James uses own money to fund DA campaign

2015-04-29 18:10

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Johannesburg – The DA's Wilmot James has announced that he will be putting R100 000 of his own money into funding his campaign to become the party's new federal leader.

James, who made his campaign finances public on Wednesday, said he had so far spent R75 311.64.

"I have decided, in the interest of transparency, to make a full public disclosure about how my campaign to be elected as federal leader of the Democratic Alliance is financed," he said in a statement.

However, if the cost of the campaign exceeds R100 000, James said it would be necessary to raise money through donors.

James will be going head-to-head with DA parliamentary leader Mmusi Maimane for the top job at next month's federal congress.

The two have only had a short time to campaign, following current leader Helen Zille's announcement that she would not be standing for re-election in Port Elizabeth on May 9 and 10.

James announced six days ago that he would accept nomination for the position.

There has been speculation that Maimane was the front runner for the job, however, DA MP David Maynier, who is leading James's campaign told News24 that election day at the congress was going to be "highly competitive".

"Wilmot is mounting an excellent campaign against Athol Trollip and Mmusi Maimane," he said.

"We are working hard, our campaign is going well and we think we going to be very competitive at the congress."

Trollip, who is standing for DA federal chairperson, has publically endorsed Maimane to take the top job.

A number of DA public representatives have made their endorsement of Maimane public.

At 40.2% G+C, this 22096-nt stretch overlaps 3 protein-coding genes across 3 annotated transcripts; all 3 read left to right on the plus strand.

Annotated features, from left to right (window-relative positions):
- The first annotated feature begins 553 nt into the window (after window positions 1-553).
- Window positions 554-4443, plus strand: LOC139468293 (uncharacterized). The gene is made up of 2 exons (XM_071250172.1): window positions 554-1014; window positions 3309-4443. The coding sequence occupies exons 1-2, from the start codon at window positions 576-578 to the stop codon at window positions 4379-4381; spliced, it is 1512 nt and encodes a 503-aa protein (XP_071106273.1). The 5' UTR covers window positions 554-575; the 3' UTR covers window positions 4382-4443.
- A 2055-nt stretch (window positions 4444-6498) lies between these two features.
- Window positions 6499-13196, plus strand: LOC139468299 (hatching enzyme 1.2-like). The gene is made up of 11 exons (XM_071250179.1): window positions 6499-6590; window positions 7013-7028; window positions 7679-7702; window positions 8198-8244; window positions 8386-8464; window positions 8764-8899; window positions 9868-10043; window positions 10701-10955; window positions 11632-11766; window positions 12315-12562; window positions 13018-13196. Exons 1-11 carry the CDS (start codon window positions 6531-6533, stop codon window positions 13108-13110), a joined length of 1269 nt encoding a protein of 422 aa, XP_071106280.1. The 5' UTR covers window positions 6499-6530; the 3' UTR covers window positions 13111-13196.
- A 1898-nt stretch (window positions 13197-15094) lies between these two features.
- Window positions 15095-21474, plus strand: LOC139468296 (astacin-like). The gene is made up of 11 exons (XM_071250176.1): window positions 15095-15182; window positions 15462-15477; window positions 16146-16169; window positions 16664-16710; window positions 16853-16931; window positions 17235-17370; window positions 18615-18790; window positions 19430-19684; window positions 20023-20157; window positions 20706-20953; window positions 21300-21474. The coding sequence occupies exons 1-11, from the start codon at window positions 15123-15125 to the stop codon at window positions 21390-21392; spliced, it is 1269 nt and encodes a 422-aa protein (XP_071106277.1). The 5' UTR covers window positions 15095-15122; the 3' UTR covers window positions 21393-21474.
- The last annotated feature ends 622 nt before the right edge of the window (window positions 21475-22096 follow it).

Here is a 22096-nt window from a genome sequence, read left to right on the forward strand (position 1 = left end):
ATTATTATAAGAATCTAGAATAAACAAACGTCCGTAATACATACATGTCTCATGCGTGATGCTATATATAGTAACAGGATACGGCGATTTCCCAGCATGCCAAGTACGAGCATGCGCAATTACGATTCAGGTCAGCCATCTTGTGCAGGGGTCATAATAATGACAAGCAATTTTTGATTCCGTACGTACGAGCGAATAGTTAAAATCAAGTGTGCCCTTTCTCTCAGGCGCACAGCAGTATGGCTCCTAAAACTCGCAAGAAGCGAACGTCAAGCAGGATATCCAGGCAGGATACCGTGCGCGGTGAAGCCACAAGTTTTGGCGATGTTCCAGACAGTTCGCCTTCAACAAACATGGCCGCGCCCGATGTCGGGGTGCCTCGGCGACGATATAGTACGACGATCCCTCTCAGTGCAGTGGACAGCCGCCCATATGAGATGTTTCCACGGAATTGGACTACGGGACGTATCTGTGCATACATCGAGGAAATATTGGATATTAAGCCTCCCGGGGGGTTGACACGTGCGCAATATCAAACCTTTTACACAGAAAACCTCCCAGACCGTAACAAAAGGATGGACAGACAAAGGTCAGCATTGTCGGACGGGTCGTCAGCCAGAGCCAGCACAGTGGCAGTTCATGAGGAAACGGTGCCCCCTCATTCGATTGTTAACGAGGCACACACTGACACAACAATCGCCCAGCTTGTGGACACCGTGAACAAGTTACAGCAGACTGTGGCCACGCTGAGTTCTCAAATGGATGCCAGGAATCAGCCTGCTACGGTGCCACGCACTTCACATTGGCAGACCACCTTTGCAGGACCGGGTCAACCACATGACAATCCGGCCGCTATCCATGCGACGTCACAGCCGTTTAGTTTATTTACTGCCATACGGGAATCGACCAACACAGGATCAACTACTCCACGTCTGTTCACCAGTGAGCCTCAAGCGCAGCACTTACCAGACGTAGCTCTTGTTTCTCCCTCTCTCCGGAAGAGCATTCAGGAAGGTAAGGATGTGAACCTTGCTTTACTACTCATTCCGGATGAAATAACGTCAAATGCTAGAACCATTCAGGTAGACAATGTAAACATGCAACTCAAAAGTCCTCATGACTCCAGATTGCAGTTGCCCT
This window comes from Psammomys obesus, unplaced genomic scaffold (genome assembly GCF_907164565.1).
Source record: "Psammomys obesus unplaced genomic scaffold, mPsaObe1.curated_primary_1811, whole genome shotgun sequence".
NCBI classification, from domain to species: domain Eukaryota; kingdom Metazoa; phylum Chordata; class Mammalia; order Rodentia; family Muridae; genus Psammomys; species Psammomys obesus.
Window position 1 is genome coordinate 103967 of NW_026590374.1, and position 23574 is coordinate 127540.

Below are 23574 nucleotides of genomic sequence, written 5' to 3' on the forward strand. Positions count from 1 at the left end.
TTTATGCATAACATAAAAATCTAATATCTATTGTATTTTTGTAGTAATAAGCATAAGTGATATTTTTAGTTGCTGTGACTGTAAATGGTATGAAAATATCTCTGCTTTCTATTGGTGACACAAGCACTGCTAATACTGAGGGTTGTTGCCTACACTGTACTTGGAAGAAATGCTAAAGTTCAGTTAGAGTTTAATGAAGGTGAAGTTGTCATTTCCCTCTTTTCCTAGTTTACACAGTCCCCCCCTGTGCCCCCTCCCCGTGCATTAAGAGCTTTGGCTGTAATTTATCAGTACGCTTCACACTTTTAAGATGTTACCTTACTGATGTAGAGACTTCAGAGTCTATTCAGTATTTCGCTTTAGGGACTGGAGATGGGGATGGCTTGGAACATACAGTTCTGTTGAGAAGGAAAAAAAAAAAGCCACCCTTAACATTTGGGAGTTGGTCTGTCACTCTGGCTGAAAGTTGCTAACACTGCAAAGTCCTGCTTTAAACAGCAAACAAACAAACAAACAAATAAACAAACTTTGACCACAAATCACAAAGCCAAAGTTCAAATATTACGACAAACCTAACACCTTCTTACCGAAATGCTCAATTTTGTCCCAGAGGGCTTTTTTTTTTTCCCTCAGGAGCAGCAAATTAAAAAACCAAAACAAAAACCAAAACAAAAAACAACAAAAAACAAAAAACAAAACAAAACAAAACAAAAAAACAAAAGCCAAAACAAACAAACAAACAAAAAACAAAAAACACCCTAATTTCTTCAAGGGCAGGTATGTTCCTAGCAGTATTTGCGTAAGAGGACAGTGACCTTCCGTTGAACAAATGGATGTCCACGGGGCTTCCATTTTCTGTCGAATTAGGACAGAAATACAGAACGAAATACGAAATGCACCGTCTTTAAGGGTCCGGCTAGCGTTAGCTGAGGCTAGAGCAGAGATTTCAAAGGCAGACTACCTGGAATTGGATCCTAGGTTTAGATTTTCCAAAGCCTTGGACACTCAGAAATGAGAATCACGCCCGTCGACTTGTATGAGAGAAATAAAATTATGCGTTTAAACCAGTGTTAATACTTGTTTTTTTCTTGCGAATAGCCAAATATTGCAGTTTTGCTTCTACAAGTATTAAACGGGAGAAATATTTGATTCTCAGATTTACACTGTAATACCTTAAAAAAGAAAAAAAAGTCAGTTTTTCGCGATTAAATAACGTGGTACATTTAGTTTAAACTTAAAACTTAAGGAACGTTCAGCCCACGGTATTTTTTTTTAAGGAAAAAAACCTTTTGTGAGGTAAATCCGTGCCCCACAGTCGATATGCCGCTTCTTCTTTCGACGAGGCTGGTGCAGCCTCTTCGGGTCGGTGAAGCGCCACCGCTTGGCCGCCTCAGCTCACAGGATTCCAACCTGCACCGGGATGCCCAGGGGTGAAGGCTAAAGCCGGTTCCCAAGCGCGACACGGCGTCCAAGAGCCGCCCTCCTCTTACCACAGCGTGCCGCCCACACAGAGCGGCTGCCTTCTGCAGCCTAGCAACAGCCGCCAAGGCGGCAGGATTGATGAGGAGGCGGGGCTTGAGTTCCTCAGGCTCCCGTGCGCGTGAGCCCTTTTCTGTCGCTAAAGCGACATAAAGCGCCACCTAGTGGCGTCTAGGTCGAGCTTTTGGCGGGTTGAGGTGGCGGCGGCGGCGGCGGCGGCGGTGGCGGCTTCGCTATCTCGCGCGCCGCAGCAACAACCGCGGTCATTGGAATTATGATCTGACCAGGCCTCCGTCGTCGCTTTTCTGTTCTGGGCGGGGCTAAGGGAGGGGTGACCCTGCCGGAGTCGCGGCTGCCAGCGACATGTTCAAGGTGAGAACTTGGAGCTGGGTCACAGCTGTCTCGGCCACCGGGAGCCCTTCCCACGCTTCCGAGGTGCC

These included DA Western Cape leader Patricia De Lille, the party's Gauteng legislature Chief Whip Mike Moriarty, Gauteng chairperson Solly Msimanga, and MPs Glynnis Breytenbach, Dion George, Marius Redelinghuys, Anchen Dreyer, Thomas Walters and Bridget Masango.

Maynier said James's campaign would make its endorsements known at a later stage.

"We are campaigning externally and internally. We've introduced out candidate, [and] we've put out our mini-manifesto," he said.

"We are communicating internally with the party and doing canvassing calls in all nine provinces, and we are preparing to roll out our own endorsements in the last phase of the campaign."

James's campaign has been called "ready to lead".


In his mini-manifesto the federal chairperson talks about a new direction for the party.

"Today our party is the only party able to realise the dream of 20 years ago, that we would take care of our children, never allow them to go hungry, protect their health, advance their education, and never expose them to harm," James said in the manifesto.

"To realise this dream, our party needs a new direction and for that reason I will be spending the next two weeks interacting with you about my vision for the future of our party..."

This vision included how the party could become:

- A principled party,

- A unified party,

- A growing party,

- A party of new ideas,

- A fully-funded party and

- A winning party.

There seem to be quite a few differences in the way James and Maimane were running the campaigns, with the younger of the two using social media extensively. James's campaign seems to have less of a social media presence.

The Maimane campaign kicked off with a call on social media for brand ambassadors who would help drive his message.

People who wanted to be ambassadors called on those who wanted to help the campaign online to update their Facebook cover photos and Twitter headers with attached artwork designed specifically for Maimane's campaign.

Maimane is running his campaign under the theme "Believe in Tomorrow".

Read more on:    da  |  wilmot james  |  cape town  |  politics

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